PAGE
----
Incognito Theatre’s adaptation of Erich Maria Remarque’s book deserves the acclaim it has already received for bringing a text to the stage in such fine style. The physical theatre the company specialises in is impressive. But a focus on Remarque’s reportage is preserved: there’s a sense of shock about the events of World War I – a trauma the writer lived through – that is carefully retained. Remarque’s often cold presentation of facts, combined with a passion to let the world know what he experienced, prove a powerful driving force.
Directed by Roberta Zuric, with that all-important choreography from Zac Nemorin, the style of movement sees the five performers frequently mirroring one another or creating short-hand gestures to evoke characters or actions. The idea of the soldiers as animalistic or as automatons is conveyed with marvellous efficiency. The scenes of battle are impressive, and the athletic prowess of the performers is fantastic. But the technique proves just as effective with quieter moments, revealing an intimacy between these brothers-in-arms. Shared glimpses of care and attention prove especially moving.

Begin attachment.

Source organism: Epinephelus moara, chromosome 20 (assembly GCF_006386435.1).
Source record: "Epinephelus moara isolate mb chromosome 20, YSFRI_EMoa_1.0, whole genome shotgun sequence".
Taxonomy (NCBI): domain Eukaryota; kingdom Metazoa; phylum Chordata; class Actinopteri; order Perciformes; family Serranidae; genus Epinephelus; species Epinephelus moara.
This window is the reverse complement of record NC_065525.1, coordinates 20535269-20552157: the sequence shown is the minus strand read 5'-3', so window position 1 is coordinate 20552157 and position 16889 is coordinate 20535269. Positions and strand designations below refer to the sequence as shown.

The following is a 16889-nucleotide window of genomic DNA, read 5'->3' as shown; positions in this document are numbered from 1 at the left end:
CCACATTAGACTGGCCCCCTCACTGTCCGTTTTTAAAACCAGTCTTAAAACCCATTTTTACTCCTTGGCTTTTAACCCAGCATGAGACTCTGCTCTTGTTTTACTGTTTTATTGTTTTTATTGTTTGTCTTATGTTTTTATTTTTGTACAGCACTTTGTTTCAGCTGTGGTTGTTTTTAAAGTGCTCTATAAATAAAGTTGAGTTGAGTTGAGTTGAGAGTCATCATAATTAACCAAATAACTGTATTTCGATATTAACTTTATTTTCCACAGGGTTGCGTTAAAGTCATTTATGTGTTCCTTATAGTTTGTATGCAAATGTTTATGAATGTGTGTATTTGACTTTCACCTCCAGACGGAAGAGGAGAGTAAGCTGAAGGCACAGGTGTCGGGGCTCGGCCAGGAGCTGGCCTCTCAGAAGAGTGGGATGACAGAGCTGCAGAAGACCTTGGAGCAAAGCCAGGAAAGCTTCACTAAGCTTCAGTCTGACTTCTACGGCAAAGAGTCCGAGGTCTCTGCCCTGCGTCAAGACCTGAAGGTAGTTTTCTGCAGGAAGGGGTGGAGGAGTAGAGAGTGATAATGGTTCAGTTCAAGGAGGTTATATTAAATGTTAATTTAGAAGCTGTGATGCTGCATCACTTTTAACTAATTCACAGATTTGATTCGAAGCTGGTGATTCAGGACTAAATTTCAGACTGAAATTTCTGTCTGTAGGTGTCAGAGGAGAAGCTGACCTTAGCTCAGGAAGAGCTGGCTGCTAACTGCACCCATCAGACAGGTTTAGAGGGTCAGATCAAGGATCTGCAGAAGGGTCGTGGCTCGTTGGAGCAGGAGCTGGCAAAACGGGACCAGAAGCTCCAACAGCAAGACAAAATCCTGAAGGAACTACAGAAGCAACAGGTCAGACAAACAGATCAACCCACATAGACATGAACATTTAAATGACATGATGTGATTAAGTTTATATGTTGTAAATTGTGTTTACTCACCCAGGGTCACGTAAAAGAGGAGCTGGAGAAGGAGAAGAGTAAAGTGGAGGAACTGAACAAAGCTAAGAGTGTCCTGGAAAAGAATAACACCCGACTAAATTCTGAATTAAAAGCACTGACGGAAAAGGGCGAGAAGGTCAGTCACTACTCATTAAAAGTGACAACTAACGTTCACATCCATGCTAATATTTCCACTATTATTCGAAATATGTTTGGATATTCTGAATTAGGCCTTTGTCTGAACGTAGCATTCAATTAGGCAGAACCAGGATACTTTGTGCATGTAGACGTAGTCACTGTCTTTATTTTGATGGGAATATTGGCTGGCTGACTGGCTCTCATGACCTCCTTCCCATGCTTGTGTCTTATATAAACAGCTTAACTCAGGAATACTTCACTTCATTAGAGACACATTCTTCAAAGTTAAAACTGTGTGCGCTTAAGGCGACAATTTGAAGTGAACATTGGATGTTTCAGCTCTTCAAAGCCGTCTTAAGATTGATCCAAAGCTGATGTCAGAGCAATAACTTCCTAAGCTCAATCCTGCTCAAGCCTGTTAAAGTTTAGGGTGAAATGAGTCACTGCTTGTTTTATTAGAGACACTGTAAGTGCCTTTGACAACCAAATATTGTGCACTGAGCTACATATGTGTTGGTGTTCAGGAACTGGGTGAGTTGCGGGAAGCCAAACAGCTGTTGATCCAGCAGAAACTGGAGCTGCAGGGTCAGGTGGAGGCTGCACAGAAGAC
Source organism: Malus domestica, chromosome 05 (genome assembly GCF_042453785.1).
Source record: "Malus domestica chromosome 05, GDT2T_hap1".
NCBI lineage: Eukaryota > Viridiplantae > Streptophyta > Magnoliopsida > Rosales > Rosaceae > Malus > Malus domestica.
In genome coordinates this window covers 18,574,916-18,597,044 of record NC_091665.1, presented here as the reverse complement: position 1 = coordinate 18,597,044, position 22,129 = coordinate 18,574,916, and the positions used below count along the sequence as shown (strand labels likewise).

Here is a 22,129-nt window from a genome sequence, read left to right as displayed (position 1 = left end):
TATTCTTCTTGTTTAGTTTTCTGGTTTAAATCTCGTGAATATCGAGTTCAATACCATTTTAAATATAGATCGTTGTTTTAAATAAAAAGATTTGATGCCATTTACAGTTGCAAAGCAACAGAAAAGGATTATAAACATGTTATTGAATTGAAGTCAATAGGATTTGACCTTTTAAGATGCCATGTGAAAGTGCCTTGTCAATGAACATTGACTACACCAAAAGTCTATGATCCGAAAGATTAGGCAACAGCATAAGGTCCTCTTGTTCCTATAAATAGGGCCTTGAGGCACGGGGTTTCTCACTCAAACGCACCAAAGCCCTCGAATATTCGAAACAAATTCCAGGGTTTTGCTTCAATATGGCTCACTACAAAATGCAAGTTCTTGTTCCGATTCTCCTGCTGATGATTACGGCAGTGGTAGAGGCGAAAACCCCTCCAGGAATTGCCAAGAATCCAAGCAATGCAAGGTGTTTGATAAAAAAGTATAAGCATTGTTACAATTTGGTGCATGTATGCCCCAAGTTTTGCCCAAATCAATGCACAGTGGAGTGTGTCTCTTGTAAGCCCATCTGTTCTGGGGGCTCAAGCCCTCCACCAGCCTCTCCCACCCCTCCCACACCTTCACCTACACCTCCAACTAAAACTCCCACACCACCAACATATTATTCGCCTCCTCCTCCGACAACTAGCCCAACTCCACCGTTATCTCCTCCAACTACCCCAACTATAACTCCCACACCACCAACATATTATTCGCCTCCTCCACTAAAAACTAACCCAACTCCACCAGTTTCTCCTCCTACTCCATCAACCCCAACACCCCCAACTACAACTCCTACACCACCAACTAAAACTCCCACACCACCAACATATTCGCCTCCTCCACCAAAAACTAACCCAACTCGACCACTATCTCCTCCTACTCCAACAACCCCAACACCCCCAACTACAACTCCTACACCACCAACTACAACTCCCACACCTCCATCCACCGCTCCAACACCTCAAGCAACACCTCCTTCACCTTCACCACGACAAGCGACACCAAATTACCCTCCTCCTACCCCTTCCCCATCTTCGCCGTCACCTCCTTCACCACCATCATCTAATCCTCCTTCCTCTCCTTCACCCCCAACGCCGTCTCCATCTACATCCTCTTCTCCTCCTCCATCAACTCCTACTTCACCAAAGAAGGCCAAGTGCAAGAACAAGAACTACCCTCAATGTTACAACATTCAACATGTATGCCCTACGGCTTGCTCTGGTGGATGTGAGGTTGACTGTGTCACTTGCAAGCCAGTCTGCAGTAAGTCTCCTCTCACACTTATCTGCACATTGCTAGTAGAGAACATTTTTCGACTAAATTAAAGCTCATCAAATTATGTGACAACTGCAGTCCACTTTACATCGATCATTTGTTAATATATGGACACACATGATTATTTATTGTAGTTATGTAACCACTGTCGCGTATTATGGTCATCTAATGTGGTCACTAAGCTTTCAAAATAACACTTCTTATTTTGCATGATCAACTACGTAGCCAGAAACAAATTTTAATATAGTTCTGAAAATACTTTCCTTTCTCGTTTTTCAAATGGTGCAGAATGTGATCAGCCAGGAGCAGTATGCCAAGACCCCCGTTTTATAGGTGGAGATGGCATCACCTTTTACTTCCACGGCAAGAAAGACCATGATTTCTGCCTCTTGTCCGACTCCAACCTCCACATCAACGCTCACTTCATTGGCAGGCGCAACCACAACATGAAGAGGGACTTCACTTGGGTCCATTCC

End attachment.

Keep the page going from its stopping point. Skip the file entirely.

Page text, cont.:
Taking the lead role as the narrator, Paul, gives Charlie MacVicar the chance to shine – his delivery of the pain, boredom and camaraderie experienced are all good, while the moments when Remarque challenges his audience (or at least those who stayed at home) really stand out. Special mention too for Angus Castle-Doughty, Incognito’s artistic director, playing the young Albert and the company’s older mess man Kat. But All Quiet on the Western Front is the definition of an ensemble show. Success comes from these troops working together; sharing not just the precisely directed movements but a sense of conviction about the story that they are telling.
Until 8 March 2020